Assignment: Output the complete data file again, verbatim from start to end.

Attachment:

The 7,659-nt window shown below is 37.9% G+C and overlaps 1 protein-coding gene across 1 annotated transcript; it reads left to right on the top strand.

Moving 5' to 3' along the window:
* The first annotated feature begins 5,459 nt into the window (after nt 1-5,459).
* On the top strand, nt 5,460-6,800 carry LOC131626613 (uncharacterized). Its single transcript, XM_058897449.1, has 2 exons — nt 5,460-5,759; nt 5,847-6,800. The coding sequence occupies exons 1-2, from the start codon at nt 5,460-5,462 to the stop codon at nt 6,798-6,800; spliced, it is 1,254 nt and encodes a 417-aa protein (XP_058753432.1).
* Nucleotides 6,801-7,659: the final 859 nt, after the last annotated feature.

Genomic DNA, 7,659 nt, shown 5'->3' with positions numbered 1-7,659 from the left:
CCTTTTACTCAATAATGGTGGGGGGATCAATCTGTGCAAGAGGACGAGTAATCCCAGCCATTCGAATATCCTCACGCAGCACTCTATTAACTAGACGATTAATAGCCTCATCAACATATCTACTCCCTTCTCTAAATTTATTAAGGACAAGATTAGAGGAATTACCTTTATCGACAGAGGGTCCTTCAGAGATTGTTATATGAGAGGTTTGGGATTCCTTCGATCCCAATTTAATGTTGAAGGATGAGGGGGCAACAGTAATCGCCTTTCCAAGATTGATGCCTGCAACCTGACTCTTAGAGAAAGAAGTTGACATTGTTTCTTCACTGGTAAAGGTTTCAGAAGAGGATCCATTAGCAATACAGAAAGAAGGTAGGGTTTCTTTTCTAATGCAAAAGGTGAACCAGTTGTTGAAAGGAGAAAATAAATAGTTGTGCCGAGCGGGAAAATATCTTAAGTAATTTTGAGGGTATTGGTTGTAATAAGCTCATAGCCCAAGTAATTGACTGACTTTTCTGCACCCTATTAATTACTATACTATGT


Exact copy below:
The 7,659-nt window shown below is 37.9% G+C and overlaps 1 protein-coding gene across 1 annotated transcript; it reads left to right on the top strand.

Moving 5' to 3' along the window:
* The first annotated feature begins 5,459 nt into the window (after nt 1-5,459).
* On the top strand, nt 5,460-6,800 carry LOC131626613 (uncharacterized). Its single transcript, XM_058897449.1, has 2 exons — nt 5,460-5,759; nt 5,847-6,800. The coding sequence occupies exons 1-2, from the start codon at nt 5,460-5,462 to the stop codon at nt 6,798-6,800; spliced, it is 1,254 nt and encodes a 417-aa protein (XP_058753432.1).
* Nucleotides 6,801-7,659: the final 859 nt, after the last annotated feature.

Genomic DNA, 7,659 nt, shown 5'->3' with positions numbered 1-7,659 from the left:
CCTTTTACTCAATAATGGTGGGGGGATCAATCTGTGCAAGAGGACGAGTAATCCCAGCCATTCGAATATCCTCACGCAGCACTCTATTAACTAGACGATTAATAGCCTCATCAACATATCTACTCCCTTCTCTAAATTTATTAAGGACAAGATTAGAGGAATTACCTTTATCGACAGAGGGTCCTTCAGAGATTGTTATATGAGAGGTTTGGGATTCCTTCGATCCCAATTTAATGTTGAAGGATGAGGGGGCAACAGTAATCGCCTTTCCAAGATTGATGCCTGCAACCTGACTCTTAGAGAAAGAAGTTGACATTGTTTCTTCACTGGTAAAGGTTTCAGAAGAGGATCCATTAGCAATACAGAAAGAAGGTAGGGTTTCTTTTCTAATGCAAAAGGTGAACCAGTTGTTGAAAGGAGAAAATAAATAGTTGTGCCGAGCGGGAAAATATCTTAAGTAATTTTGAGGGTATTGGTTGTAATAAGCTCATAGCCCAAGTAATTGACTGACTTTTCTGCACCCTATTAATTACTATACTATGT